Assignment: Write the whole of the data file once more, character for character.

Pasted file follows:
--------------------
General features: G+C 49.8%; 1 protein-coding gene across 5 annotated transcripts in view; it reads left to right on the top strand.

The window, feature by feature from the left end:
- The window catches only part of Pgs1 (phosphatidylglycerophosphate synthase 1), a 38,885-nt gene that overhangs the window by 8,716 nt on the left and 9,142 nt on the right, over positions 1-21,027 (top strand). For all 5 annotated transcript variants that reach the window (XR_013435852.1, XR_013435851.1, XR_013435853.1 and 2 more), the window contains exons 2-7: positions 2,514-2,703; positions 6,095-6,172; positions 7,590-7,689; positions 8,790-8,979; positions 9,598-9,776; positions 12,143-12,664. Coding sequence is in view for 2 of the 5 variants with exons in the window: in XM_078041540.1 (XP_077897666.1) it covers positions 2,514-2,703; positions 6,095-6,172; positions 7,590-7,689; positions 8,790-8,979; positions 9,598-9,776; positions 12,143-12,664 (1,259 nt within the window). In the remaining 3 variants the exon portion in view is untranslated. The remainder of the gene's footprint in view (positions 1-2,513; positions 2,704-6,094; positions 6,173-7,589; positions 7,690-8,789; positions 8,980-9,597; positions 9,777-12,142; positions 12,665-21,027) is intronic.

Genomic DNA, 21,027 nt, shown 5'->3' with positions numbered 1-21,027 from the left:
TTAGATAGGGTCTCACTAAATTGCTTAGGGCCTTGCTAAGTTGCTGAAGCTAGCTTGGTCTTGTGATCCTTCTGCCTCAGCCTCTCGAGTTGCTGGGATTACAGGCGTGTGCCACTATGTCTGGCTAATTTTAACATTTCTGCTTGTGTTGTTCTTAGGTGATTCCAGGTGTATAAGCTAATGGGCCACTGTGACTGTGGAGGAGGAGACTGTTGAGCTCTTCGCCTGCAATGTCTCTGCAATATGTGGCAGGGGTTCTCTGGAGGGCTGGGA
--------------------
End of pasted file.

General features: G+C 49.8%; 1 protein-coding gene across 5 annotated transcripts in view; it reads left to right on the top strand.

The window, feature by feature from the left end:
- The window catches only part of Pgs1 (phosphatidylglycerophosphate synthase 1), a 38,885-nt gene that overhangs the window by 8,716 nt on the left and 9,142 nt on the right, over positions 1-21,027 (top strand). For all 5 annotated transcript variants that reach the window (XR_013435852.1, XR_013435851.1, XR_013435853.1 and 2 more), the window contains exons 2-7: positions 2,514-2,703; positions 6,095-6,172; positions 7,590-7,689; positions 8,790-8,979; positions 9,598-9,776; positions 12,143-12,664. Coding sequence is in view for 2 of the 5 variants with exons in the window: in XM_078041540.1 (XP_077897666.1) it covers positions 2,514-2,703; positions 6,095-6,172; positions 7,590-7,689; positions 8,790-8,979; positions 9,598-9,776; positions 12,143-12,664 (1,259 nt within the window). In the remaining 3 variants the exon portion in view is untranslated. The remainder of the gene's footprint in view (positions 1-2,513; positions 2,704-6,094; positions 6,173-7,589; positions 7,690-8,789; positions 8,980-9,597; positions 9,777-12,142; positions 12,665-21,027) is intronic.

Genomic DNA, 21,027 nt, shown 5'->3' with positions numbered 1-21,027 from the left:
TTAGATAGGGTCTCACTAAATTGCTTAGGGCCTTGCTAAGTTGCTGAAGCTAGCTTGGTCTTGTGATCCTTCTGCCTCAGCCTCTCGAGTTGCTGGGATTACAGGCGTGTGCCACTATGTCTGGCTAATTTTAACATTTCTGCTTGTGTTGTTCTTAGGTGATTCCAGGTGTATAAGCTAATGGGCCACTGTGACTGTGGAGGAGGAGACTGTTGAGCTCTTCGCCTGCAATGTCTCTGCAATATGTGGCAGGGGTTCTCTGGAGGGCTGGGA